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539 Severe form of Congenital Toxoplasmosis with Extensive Cerebral findings
  1. B Wiebe,
  2. C Fremerey,
  3. M Ehlen
  1. Neonatology and Paediatric Critical Care, Children's Hospital Asklepios Klinik St. Augustin, St. Augustin, Germany


Introduction Congenital toxoplasmosis, a parasitic disease caused by the protozoon toxoplasma gondii is one of the classic intrauterine infections. The combination of hydrocephalus, retinochorioditis, intracranial calcification and parenchymal necrosis is rare. The majority of infected newborns present with uncharacteristic symptoms or remain asymptomatic. We report on a newborn with congenital toxoplasmosis and extensive cerebral findings.

Case report Term male newborn, pregnancy and delivery uneventful, no maternal toxoplasmosis screening, admission on day 18 due to lethargy, sucking and muscular weakness, increase in head circumference of 4 cm since birth with gaping cranial sutures and recurrent cerebral convulsions. Brain ultrasound demonstrated distinctive ventriculomegaly with multiple intraventricular filaments. Liquor findings revealed elevated protein and positive toxoplasmosis PCR. Serologically toxoplasmosa antibodies showed positive as well. Treatment was commenced with pyrimethamine, sulfadiazine and folin acid. Ophthamological examination showed microphthalmus and retinal scars; NMR reveals multiple necrosis of basal ganglia and cerebellum. Multiple neurosurgical interventions were indispensible due to progressive intraventricular filament formation and subdural hygroma. Furthermore, severe thrombosis of the vena cava superior and the subclavian veins developed due to extensive clotting activation. Catheter intervention to achieve recanalization was performed with subsequent enoxaprarin therapy. After development of sinus thrombosis and progressive intracranial haemorrhage intensive care treatment was limited. The baby deceased after 28 days of treatment.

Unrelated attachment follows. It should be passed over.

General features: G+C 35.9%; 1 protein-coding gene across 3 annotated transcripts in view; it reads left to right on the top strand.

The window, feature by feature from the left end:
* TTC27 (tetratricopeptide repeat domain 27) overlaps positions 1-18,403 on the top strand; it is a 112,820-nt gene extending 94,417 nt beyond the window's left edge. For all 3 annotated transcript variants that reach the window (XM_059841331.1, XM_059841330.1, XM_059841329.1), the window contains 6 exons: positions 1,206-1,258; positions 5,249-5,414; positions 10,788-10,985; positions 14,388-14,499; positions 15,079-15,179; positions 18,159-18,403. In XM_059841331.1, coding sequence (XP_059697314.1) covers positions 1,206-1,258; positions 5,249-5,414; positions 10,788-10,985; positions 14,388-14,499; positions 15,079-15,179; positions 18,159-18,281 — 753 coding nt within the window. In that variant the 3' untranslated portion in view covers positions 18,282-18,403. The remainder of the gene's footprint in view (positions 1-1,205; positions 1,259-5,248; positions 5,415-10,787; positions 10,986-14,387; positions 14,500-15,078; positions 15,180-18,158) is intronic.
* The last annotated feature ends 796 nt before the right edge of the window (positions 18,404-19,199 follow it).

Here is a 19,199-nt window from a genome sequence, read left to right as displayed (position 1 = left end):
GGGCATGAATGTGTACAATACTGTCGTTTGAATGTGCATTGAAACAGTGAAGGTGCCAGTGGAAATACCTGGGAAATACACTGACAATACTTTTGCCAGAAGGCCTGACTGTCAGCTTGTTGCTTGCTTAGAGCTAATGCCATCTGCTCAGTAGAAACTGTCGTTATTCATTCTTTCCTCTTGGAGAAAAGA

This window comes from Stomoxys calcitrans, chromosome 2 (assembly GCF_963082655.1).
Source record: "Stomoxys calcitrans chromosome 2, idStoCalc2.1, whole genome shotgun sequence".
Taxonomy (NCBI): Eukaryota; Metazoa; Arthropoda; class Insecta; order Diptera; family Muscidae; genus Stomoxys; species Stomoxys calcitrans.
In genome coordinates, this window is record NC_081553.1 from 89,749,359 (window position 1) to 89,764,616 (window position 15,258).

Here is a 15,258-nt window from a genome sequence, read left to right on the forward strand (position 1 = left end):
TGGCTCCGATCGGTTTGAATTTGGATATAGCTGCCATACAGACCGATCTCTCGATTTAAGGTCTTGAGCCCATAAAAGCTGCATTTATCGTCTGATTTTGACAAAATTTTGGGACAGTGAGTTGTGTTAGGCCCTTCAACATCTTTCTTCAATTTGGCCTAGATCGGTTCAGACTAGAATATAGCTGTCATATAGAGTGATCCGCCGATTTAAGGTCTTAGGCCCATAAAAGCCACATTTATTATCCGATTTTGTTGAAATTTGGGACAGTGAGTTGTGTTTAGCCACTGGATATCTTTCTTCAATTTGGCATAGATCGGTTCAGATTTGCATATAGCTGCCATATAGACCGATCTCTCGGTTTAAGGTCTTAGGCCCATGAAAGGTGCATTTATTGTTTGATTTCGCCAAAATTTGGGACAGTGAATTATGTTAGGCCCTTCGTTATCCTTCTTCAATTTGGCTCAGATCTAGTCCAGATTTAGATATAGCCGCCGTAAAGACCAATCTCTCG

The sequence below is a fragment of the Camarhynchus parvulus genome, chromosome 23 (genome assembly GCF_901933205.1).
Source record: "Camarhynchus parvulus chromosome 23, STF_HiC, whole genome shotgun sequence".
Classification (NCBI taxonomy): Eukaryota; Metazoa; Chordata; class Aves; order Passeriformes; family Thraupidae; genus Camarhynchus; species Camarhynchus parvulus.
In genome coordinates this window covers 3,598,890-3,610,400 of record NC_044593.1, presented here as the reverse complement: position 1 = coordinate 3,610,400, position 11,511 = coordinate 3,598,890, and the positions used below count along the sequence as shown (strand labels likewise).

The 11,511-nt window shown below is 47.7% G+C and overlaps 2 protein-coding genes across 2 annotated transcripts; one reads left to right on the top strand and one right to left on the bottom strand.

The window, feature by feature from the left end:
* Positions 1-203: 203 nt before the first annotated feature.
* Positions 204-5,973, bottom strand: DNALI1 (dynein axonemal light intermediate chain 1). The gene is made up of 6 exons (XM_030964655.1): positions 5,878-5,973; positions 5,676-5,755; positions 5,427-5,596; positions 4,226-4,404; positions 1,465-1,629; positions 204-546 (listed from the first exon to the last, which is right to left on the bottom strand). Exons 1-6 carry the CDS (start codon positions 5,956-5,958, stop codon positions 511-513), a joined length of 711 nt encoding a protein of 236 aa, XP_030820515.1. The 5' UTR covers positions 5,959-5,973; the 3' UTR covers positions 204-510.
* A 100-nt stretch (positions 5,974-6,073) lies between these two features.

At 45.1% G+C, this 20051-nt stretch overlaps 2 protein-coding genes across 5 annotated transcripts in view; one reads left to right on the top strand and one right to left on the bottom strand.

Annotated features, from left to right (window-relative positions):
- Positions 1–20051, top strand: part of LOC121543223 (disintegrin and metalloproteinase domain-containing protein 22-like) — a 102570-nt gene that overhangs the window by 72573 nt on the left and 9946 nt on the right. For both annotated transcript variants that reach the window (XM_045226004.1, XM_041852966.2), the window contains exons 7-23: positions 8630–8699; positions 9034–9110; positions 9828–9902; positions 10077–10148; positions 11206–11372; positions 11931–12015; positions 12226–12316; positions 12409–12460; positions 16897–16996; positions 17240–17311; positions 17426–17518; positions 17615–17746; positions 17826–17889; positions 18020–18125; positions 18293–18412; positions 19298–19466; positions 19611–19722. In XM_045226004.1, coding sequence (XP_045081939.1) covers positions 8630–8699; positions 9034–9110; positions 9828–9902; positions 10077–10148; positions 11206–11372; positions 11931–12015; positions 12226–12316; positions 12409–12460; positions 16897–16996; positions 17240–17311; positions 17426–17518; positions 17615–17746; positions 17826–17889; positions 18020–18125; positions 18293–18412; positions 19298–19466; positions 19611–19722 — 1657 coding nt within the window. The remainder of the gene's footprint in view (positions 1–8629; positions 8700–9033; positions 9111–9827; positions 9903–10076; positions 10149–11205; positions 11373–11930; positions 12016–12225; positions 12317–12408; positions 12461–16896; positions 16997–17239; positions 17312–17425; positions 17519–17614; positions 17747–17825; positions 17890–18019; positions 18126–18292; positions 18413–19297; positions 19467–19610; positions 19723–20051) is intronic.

Discussion Our case demonstrates that though maternal screening is available and despite of existing treatment options severe courses of the disease are still possible. In case of excessive increase in head circumference an elaborate search for intrauterine infections should be mandatory.

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